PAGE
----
Nigerian-born Irish politician, Rotimi Adebari, who was a former Mayor of Portlaoise, Ireland, is among 50 prominent people, whose panel decorates train stations, in Ireland.
This was revealed in a publication by Turtle Bunbury, an Irish author, historian, podcaster, publisher and public speaker.
Bunbury partnered Iarnród Éireann Irish Rail to produce 50 history panels installed across train stations in Ireland with each panel telling a brief history of past events and people connected with each vicinity.
In his reaction, Adebari said: “Great to see the history panel at Portlaoise train station. I am humbled and feel honoured to be included among people that history describes as “Legends”!!!
“Good job Turtle Bunbury Histories and Iarnród Éireann Irish Rail with the Past Tracks initiative 👏
“I remain appreciative to the people of Portlaoise for making the history of electing me into Portlaoise Town Council in 2004, and to my colleagues in the council, for pushing the boundaries and elected me the Mayor of the town in 2007, I say; go raibh maith agat!!! 🙏”
Adebari was elected as the first black mayor in Ireland in 2007. He was born 1964 in Okeodan, Ogun State, and studied economics at the University of Benin.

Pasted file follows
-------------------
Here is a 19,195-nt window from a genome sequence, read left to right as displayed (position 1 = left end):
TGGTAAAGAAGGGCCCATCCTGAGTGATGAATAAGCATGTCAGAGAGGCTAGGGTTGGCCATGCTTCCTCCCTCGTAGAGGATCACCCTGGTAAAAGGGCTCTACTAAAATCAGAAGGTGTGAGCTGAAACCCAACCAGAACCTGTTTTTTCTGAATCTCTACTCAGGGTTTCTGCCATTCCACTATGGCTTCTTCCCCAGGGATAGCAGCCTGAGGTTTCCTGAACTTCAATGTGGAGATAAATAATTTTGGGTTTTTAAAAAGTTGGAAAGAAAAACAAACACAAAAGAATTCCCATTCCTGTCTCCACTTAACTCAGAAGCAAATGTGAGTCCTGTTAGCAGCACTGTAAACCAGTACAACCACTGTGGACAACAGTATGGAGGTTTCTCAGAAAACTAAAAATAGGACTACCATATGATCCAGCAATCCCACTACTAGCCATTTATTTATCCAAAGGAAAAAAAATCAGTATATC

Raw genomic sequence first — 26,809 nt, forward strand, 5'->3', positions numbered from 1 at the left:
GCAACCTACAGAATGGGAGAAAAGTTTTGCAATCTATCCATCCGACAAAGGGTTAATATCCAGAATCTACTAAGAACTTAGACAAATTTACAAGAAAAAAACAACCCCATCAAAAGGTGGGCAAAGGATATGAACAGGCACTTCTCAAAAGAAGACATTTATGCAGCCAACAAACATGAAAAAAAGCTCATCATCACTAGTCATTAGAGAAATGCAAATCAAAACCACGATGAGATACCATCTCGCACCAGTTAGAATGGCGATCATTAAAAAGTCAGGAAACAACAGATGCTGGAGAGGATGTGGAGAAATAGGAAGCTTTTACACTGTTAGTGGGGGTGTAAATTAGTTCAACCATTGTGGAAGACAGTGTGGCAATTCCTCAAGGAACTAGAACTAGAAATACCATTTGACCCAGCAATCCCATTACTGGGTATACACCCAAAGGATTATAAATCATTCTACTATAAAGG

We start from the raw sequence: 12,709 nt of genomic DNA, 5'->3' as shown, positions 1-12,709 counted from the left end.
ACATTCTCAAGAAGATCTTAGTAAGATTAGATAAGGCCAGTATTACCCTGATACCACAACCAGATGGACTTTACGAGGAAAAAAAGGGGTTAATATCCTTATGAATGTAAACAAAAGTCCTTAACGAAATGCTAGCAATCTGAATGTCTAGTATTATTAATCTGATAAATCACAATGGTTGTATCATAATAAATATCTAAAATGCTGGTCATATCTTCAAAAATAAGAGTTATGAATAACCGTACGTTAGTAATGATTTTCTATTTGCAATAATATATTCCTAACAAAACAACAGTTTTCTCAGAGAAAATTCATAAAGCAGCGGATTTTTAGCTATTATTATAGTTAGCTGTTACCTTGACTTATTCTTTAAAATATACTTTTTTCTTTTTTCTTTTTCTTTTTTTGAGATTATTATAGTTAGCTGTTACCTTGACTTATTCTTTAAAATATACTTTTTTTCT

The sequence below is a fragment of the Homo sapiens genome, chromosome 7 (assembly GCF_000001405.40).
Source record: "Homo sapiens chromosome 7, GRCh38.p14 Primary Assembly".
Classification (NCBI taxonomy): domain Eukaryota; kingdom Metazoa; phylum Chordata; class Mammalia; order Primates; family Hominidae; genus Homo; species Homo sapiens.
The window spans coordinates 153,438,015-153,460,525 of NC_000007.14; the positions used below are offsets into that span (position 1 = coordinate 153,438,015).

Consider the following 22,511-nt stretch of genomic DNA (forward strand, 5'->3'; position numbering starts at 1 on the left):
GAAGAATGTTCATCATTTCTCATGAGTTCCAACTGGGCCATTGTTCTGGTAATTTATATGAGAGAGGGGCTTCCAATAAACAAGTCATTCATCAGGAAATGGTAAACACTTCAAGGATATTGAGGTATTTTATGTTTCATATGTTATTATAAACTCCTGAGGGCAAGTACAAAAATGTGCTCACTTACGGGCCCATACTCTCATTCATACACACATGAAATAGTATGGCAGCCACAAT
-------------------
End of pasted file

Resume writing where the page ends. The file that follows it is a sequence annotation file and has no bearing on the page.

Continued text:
He is a convert from Islam to Christianity, he fled Nigeria in 2000, and made a claim for asylum on the grounds of religious persecution.
His application was rejected because of a lack of evidence that he had personally suffered persecution, but he gained residency because his third child, another boy, was born in Ireland.
TheNewsGuru.com (TNG) reports that Adebari and his family settled in County Laois. Adebari completed his master’s degree in intercultural studies at Dublin City University and set up a firm called Optimum Point Consultancy.
In 2004, he was elected as a town councilor in local elections. In June 2007 he was elected as mayor of Portlaoise Town Council (9 members), with support from Fine Gael, Sinn Féin and an Independent councillor.
In the 2009 local elections, he was re-elected to the town council and also to Laois County Council for the Portlaoise electoral area.
Adebari ran as an independent candidate in the 2011 general election for the Laois–Offaly constituency, though failed to get elected.
In that election, he received 628 1st preference votes (0.85%). Then, In 2014, Adebari lost his position as a Loais County Councilor.